One week later, 27 March 1971, the 100th anniversary to the day of the first match, and with Prince Charles and Prime Minister Edward Heath present, Scotland faced England again, this time on home soil for the Centenary Test.
“We had the bit between our teeth the whole game and it was one of our biggest winning margins. Right from the kick-off England tried to attack from deep but big John Frame and Chris Rea were up on the English centres before they could blink, the ball went lose and Frame got the try,” Dunlop said.
Peter Brown, Billy Steele and Rea scored tries and Frame weighed in with a second as Scotland were in dazzling form. Arthur Brown – one of six Gala players in the starting line-up – kicked four conversions and Peter Brown added a penalty.
England’s points came from a drop-goal by their stand-off Dick Cowman and a penalty from Hiller.
Scotland fielded the same starting XV both weekends:
Arthur Brown (Gala); Billy Steele (Bedford), John Frame (Gala), Chris Rea (Headingley), Alastair Biggar (London Scottish), Jock Turner (Gala), Duncan Paterson (Gala); Ian McLauchlan (Jordanhill), Quintin Dunlop (West of Scotland), Sandy Carmichael (West of Scotland), Alastair McHarg (London Scottish), Gordon Brown (West of Scotland), Nairn MacEwan (Gala), Rodger Arneil (Leicester) and Peter Brown (Gala) CAPTAIN.
At Twickenham, Stephen Turk (Langholm) replaced the injured Frame for his first cap; and at Murrayfield, Gordon Strachan (Jordanhill) made his debut off the bench for the injured Gordon Brown.
Dunlop never played for Scotland again but there are no recriminations as he looks back.
“I felt so absolutely proud and privileged to have played for Scotland. Into the next season and West were still top dogs in the old unofficial championship. These were the days of the two trials, Scotland v The Rest, and I played in one when I wasn’t really fully fit having done something to my ribs. I played and Bobby Clark, my rival, got the better of me.”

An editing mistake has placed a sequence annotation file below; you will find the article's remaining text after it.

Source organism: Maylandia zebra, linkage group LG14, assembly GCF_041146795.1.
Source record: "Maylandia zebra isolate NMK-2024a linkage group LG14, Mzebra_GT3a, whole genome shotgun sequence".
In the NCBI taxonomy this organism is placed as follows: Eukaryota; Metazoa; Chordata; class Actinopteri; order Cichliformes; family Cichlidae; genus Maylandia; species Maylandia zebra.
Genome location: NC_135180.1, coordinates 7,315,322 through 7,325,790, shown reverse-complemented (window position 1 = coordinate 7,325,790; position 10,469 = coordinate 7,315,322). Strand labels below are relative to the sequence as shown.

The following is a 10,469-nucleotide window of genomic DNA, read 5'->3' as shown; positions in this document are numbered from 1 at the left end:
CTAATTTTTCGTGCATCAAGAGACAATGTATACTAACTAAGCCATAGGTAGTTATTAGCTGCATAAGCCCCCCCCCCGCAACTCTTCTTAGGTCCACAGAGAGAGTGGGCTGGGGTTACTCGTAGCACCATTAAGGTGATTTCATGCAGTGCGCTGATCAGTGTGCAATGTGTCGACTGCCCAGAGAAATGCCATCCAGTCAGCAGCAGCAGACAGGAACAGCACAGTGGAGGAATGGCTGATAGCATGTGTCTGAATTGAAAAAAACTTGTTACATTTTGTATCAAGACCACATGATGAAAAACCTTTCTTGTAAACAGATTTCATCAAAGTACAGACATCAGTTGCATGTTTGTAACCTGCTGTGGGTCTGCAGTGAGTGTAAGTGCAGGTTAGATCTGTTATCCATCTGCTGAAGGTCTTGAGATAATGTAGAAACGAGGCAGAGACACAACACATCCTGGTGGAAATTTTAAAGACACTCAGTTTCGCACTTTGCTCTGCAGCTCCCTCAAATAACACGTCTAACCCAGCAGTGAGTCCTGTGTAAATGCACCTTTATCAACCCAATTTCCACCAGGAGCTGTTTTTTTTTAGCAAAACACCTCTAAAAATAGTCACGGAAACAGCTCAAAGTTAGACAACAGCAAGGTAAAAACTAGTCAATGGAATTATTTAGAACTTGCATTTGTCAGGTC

Clark was to then hold down the hooking berth in the Scotland team until Duncan Madsen of Gosforth and then Colin Fisher of Waterloo emerged in the mid ‘70s.
Dunlop played on in club rugby, returning to Ayr from West of Scotland and the wider lessons he’d learned from the game, how to network and promote, he used in his business life. He moved on from the large arable/cattle/sheep farm in Maybole and started his own free-range eggs business, complete with mobile hen houses and using wind and solar power. Clients included Scotland’s top hotels such as Turnberry and Gleneagles.
When he sold that business, retirement beckoned but the former chef at Turnberry was now managing the hotel and he asked Dunlop if he would like to join the concierge team.
“There I was ten days later, putting on the kilt and the feather and the plaid and getting ready to be paid just for talking to people,” he joked.
Dunlop, like so many in the hospitality industry, is eager to return to work when the pandemic restrictions allow. But in the meantime, there is a tangible pride at his indelible place in Scottish Rugby folklore.